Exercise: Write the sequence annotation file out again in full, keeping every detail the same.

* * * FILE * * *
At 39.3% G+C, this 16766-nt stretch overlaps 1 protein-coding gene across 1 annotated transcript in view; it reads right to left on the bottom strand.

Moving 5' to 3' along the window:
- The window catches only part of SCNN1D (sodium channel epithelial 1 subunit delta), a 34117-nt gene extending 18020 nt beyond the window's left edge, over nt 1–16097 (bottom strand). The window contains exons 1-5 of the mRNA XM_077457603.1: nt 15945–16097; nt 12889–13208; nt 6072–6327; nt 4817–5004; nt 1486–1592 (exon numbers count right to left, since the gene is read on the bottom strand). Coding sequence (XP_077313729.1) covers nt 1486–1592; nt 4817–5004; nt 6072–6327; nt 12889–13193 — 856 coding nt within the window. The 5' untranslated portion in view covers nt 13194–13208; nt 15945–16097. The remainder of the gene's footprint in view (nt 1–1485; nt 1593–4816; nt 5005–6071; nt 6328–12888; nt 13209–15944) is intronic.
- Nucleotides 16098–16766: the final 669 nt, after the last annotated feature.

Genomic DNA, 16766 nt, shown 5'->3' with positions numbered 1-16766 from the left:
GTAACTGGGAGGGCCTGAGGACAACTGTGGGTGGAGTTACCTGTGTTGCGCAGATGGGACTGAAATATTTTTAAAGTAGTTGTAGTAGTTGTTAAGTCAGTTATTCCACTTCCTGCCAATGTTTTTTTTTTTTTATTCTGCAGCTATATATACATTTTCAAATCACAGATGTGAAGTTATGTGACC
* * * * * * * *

At 39.3% G+C, this 16766-nt stretch overlaps 1 protein-coding gene across 1 annotated transcript in view; it reads right to left on the bottom strand.

Moving 5' to 3' along the window:
- The window catches only part of SCNN1D (sodium channel epithelial 1 subunit delta), a 34117-nt gene extending 18020 nt beyond the window's left edge, over nt 1–16097 (bottom strand). The window contains exons 1-5 of the mRNA XM_077457603.1: nt 15945–16097; nt 12889–13208; nt 6072–6327; nt 4817–5004; nt 1486–1592 (exon numbers count right to left, since the gene is read on the bottom strand). Coding sequence (XP_077313729.1) covers nt 1486–1592; nt 4817–5004; nt 6072–6327; nt 12889–13193 — 856 coding nt within the window. The 5' untranslated portion in view covers nt 13194–13208; nt 15945–16097. The remainder of the gene's footprint in view (nt 1–1485; nt 1593–4816; nt 5005–6071; nt 6328–12888; nt 13209–15944) is intronic.
- Nucleotides 16098–16766: the final 669 nt, after the last annotated feature.

Genomic DNA, 16766 nt, shown 5'->3' with positions numbered 1-16766 from the left:
GTAACTGGGAGGGCCTGAGGACAACTGTGGGTGGAGTTACCTGTGTTGCGCAGATGGGACTGAAATATTTTTAAAGTAGTTGTAGTAGTTGTTAAGTCAGTTATTCCACTTCCTGCCAATGTTTTTTTTTTTTTATTCTGCAGCTATATATACATTTTCAAATCACAGATGTGAAGTTATGTGACC